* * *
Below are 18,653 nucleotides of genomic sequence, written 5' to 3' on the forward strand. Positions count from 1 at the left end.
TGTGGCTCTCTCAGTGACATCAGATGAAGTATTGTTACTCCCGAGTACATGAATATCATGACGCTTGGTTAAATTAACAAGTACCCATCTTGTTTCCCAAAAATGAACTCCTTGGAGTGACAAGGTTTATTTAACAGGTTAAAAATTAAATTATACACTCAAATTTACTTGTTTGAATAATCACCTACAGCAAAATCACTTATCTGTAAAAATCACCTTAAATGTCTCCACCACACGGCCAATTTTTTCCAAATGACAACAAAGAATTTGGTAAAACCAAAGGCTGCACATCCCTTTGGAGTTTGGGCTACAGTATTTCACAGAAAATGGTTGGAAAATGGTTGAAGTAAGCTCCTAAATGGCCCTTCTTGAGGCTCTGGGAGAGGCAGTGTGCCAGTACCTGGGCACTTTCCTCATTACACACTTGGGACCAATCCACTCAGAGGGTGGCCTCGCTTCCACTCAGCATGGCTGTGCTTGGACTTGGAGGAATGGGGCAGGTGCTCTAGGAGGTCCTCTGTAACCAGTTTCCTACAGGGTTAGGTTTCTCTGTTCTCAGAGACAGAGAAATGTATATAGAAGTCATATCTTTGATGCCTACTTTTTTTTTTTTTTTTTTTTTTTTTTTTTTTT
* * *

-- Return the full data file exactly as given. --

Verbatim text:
Below are 18,653 nucleotides of genomic sequence, written 5' to 3' on the forward strand. Positions count from 1 at the left end.
TGTGGCTCTCTCAGTGACATCAGATGAAGTATTGTTACTCCCGAGTACATGAATATCATGACGCTTGGTTAAATTAACAAGTACCCATCTTGTTTCCCAAAAATGAACTCCTTGGAGTGACAAGGTTTATTTAACAGGTTAAAAATTAAATTATACACTCAAATTTACTTGTTTGAATAATCACCTACAGCAAAATCACTTATCTGTAAAAATCACCTTAAATGTCTCCACCACACGGCCAATTTTTTCCAAATGACAACAAAGAATTTGGTAAAACCAAAGGCTGCACATCCCTTTGGAGTTTGGGCTACAGTATTTCACAGAAAATGGTTGGAAAATGGTTGAAGTAAGCTCCTAAATGGCCCTTCTTGAGGCTCTGGGAGAGGCAGTGTGCCAGTACCTGGGCACTTTCCTCATTACACACTTGGGACCAATCCACTCAGAGGGTGGCCTCGCTTCCACTCAGCATGGCTGTGCTTGGACTTGGAGGAATGGGGCAGGTGCTCTAGGAGGTCCTCTGTAACCAGTTTCCTACAGGGTTAGGTTTCTCTGTTCTCAGAGACAGAGAAATGTATATAGAAGTCATATCTTTGATGCCTACTTTTTTTTTTTTTTTTTTTTTTTTTTTTTTTT